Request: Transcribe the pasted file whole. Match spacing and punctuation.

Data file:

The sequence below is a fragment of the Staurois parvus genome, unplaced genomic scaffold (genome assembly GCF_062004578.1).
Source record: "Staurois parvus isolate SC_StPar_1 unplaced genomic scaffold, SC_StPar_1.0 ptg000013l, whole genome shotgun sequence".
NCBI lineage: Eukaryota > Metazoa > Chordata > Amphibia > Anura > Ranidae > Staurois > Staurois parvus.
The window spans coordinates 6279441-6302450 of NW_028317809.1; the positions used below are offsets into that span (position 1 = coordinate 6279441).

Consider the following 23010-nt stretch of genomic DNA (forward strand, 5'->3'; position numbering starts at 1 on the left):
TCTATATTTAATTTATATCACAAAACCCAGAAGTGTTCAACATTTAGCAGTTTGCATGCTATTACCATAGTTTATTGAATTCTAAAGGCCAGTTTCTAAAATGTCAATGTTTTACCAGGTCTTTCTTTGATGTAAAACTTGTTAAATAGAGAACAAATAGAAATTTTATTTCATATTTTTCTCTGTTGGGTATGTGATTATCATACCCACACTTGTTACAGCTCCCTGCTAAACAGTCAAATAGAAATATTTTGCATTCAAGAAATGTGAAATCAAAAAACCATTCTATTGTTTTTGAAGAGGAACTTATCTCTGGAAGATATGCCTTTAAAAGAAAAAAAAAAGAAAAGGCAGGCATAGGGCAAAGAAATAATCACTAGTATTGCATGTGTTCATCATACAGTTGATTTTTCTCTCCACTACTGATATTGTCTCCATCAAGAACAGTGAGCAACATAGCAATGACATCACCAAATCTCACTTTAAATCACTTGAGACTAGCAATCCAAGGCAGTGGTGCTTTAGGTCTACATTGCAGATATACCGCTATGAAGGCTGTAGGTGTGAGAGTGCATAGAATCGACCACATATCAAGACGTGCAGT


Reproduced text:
The sequence below is a fragment of the Staurois parvus genome, unplaced genomic scaffold (genome assembly GCF_062004578.1).
Source record: "Staurois parvus isolate SC_StPar_1 unplaced genomic scaffold, SC_StPar_1.0 ptg000013l, whole genome shotgun sequence".
NCBI lineage: Eukaryota > Metazoa > Chordata > Amphibia > Anura > Ranidae > Staurois > Staurois parvus.
The window spans coordinates 6279441-6302450 of NW_028317809.1; the positions used below are offsets into that span (position 1 = coordinate 6279441).

Consider the following 23010-nt stretch of genomic DNA (forward strand, 5'->3'; position numbering starts at 1 on the left):
TCTATATTTAATTTATATCACAAAACCCAGAAGTGTTCAACATTTAGCAGTTTGCATGCTATTACCATAGTTTATTGAATTCTAAAGGCCAGTTTCTAAAATGTCAATGTTTTACCAGGTCTTTCTTTGATGTAAAACTTGTTAAATAGAGAACAAATAGAAATTTTATTTCATATTTTTCTCTGTTGGGTATGTGATTATCATACCCACACTTGTTACAGCTCCCTGCTAAACAGTCAAATAGAAATATTTTGCATTCAAGAAATGTGAAATCAAAAAACCATTCTATTGTTTTTGAAGAGGAACTTATCTCTGGAAGATATGCCTTTAAAAGAAAAAAAAAAGAAAAGGCAGGCATAGGGCAAAGAAATAATCACTAGTATTGCATGTGTTCATCATACAGTTGATTTTTCTCTCCACTACTGATATTGTCTCCATCAAGAACAGTGAGCAACATAGCAATGACATCACCAAATCTCACTTTAAATCACTTGAGACTAGCAATCCAAGGCAGTGGTGCTTTAGGTCTACATTGCAGATATACCGCTATGAAGGCTGTAGGTGTGAGAGTGCATAGAATCGACCACATATCAAGACGTGCAGT